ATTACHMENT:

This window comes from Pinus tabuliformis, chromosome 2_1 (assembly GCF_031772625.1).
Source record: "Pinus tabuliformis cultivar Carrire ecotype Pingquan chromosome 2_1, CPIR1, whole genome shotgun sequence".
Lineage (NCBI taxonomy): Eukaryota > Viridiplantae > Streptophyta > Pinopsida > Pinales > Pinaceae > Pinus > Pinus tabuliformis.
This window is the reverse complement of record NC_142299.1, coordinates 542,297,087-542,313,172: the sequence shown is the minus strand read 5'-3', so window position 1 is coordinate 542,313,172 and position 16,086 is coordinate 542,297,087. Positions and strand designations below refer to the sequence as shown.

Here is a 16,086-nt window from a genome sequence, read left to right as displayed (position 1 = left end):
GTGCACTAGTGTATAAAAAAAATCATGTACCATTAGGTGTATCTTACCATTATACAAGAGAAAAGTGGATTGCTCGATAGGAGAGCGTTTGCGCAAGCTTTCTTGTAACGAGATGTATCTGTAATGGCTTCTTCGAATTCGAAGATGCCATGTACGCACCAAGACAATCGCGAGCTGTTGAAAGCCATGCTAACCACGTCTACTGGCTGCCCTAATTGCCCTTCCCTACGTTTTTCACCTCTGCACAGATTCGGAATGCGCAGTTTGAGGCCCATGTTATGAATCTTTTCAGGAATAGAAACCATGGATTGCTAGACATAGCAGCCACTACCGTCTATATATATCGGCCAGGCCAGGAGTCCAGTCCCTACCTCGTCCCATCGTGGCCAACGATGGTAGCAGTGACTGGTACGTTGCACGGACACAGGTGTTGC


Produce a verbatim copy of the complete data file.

This window comes from Pinus tabuliformis, chromosome 2_1 (assembly GCF_031772625.1).
Source record: "Pinus tabuliformis cultivar Carrire ecotype Pingquan chromosome 2_1, CPIR1, whole genome shotgun sequence".
Lineage (NCBI taxonomy): Eukaryota > Viridiplantae > Streptophyta > Pinopsida > Pinales > Pinaceae > Pinus > Pinus tabuliformis.
This window is the reverse complement of record NC_142299.1, coordinates 542,297,087-542,313,172: the sequence shown is the minus strand read 5'-3', so window position 1 is coordinate 542,313,172 and position 16,086 is coordinate 542,297,087. Positions and strand designations below refer to the sequence as shown.

Here is a 16,086-nt window from a genome sequence, read left to right as displayed (position 1 = left end):
GTGCACTAGTGTATAAAAAAAATCATGTACCATTAGGTGTATCTTACCATTATACAAGAGAAAAGTGGATTGCTCGATAGGAGAGCGTTTGCGCAAGCTTTCTTGTAACGAGATGTATCTGTAATGGCTTCTTCGAATTCGAAGATGCCATGTACGCACCAAGACAATCGCGAGCTGTTGAAAGCCATGCTAACCACGTCTACTGGCTGCCCTAATTGCCCTTCCCTACGTTTTTCACCTCTGCACAGATTCGGAATGCGCAGTTTGAGGCCCATGTTATGAATCTTTTCAGGAATAGAAACCATGGATTGCTAGACATAGCAGCCACTACCGTCTATATATATCGGCCAGGCCAGGAGTCCAGTCCCTACCTCGTCCCATCGTGGCCAACGATGGTAGCAGTGACTGGTACGTTGCACGGACACAGGTGTTGC